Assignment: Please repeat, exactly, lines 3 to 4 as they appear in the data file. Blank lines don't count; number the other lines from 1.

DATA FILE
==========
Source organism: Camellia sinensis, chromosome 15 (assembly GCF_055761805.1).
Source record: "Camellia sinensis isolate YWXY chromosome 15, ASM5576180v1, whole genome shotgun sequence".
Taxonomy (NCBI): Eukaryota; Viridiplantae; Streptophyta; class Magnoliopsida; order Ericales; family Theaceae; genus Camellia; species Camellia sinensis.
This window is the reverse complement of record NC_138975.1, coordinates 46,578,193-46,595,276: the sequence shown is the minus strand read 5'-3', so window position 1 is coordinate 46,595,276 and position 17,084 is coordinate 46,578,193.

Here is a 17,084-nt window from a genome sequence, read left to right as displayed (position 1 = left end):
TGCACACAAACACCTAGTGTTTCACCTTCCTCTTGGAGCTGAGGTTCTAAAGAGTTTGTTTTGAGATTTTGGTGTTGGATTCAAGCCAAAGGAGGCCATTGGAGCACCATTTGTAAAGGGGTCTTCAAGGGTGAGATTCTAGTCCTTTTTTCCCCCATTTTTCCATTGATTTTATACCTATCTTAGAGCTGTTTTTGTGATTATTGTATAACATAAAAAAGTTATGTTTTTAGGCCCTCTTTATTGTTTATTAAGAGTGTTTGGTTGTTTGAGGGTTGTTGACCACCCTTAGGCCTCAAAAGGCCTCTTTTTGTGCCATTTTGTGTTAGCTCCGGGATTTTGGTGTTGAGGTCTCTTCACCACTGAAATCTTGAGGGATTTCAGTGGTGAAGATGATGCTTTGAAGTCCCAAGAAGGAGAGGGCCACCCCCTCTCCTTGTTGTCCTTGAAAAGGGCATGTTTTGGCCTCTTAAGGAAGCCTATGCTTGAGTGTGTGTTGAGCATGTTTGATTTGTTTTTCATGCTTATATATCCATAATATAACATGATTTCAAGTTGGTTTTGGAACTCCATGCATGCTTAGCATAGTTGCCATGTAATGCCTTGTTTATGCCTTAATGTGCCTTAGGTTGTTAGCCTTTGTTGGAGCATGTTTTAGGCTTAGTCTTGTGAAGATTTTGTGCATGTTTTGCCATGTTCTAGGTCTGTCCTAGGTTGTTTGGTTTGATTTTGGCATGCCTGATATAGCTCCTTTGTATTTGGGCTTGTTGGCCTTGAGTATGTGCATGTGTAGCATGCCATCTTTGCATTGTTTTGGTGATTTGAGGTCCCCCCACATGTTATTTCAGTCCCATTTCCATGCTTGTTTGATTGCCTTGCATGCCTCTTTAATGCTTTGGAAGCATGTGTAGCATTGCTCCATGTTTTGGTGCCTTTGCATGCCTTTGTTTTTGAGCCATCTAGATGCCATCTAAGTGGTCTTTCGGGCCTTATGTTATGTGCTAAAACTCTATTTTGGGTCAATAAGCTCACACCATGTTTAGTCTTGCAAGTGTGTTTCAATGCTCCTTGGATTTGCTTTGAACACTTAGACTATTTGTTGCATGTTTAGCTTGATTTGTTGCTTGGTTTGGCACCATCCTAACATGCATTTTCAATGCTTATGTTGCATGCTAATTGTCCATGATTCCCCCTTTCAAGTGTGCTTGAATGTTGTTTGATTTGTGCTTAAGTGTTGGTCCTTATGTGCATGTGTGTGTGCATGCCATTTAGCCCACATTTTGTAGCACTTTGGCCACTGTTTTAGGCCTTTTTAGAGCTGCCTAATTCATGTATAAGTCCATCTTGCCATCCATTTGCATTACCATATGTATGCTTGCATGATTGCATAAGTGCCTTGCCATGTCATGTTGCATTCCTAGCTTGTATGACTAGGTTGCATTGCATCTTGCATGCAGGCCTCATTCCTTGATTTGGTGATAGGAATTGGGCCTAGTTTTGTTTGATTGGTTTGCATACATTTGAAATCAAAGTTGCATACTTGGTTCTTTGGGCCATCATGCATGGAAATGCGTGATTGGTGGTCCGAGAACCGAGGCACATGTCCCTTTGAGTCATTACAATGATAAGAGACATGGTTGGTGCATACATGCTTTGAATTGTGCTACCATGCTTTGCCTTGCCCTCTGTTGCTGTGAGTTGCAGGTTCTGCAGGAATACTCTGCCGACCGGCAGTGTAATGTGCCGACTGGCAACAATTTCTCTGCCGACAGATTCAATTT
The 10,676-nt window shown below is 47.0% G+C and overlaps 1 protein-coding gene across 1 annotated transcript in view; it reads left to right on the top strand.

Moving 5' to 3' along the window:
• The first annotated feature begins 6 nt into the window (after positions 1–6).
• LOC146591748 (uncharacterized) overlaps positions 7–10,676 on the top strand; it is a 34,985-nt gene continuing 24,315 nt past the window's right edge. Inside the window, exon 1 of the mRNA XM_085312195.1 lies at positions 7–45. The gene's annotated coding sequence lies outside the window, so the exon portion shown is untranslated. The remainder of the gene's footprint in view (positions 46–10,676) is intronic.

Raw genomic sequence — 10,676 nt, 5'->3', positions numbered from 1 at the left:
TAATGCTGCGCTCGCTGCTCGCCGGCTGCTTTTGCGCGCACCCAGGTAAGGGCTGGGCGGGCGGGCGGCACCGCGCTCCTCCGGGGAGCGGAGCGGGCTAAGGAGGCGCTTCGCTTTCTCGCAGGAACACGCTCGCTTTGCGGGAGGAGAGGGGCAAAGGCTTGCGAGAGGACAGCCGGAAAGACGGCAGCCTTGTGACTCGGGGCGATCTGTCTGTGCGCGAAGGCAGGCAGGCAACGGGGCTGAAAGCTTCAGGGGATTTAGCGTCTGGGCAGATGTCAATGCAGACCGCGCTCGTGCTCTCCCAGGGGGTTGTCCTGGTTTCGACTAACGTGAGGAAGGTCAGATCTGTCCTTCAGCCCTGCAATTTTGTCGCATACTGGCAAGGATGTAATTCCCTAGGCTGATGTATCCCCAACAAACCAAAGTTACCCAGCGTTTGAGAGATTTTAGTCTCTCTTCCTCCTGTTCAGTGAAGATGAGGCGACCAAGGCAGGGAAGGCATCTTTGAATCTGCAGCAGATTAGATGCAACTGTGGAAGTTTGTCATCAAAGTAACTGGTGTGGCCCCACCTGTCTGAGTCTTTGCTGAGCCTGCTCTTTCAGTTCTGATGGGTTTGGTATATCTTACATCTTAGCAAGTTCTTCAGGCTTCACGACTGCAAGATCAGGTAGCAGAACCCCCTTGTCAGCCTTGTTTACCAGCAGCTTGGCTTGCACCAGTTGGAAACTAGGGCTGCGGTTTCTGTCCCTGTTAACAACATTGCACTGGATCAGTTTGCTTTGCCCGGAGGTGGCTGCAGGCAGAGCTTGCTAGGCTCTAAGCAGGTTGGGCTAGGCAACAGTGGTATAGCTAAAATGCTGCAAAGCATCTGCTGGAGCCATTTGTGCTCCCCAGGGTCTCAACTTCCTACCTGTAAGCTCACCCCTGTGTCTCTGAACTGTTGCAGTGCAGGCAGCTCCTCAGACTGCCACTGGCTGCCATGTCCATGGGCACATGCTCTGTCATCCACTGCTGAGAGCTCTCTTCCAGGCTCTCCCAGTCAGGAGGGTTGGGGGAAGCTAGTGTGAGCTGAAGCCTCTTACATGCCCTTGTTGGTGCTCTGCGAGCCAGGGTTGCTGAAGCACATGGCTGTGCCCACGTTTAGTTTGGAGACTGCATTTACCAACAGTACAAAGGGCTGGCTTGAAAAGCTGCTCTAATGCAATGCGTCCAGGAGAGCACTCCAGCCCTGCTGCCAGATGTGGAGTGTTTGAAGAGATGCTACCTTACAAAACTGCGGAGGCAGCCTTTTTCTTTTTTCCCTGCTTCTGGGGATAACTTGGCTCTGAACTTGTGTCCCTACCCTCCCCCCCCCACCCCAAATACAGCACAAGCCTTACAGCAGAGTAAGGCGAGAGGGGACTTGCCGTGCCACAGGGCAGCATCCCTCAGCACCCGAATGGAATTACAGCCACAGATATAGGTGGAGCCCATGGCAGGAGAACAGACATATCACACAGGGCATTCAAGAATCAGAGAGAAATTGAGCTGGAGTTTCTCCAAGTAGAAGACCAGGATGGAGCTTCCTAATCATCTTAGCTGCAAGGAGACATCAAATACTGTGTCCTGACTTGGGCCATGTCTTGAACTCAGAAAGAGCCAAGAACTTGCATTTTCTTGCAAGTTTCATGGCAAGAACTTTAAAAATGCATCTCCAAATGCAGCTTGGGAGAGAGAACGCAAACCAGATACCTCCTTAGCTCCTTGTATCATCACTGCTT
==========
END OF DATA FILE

Taxonomy (NCBI): Eukaryota; Viridiplantae; Streptophyta; class Magnoliopsida; order Ericales; family Theaceae; genus Camellia; species Camellia sinensis.
This window is the reverse complement of record NC_138975.1, coordinates 46,578,193-46,595,276: the sequence shown is the minus strand read 5'-3', so window position 1 is coordinate 46,595,276 and position 17,084 is coordinate 46,578,193.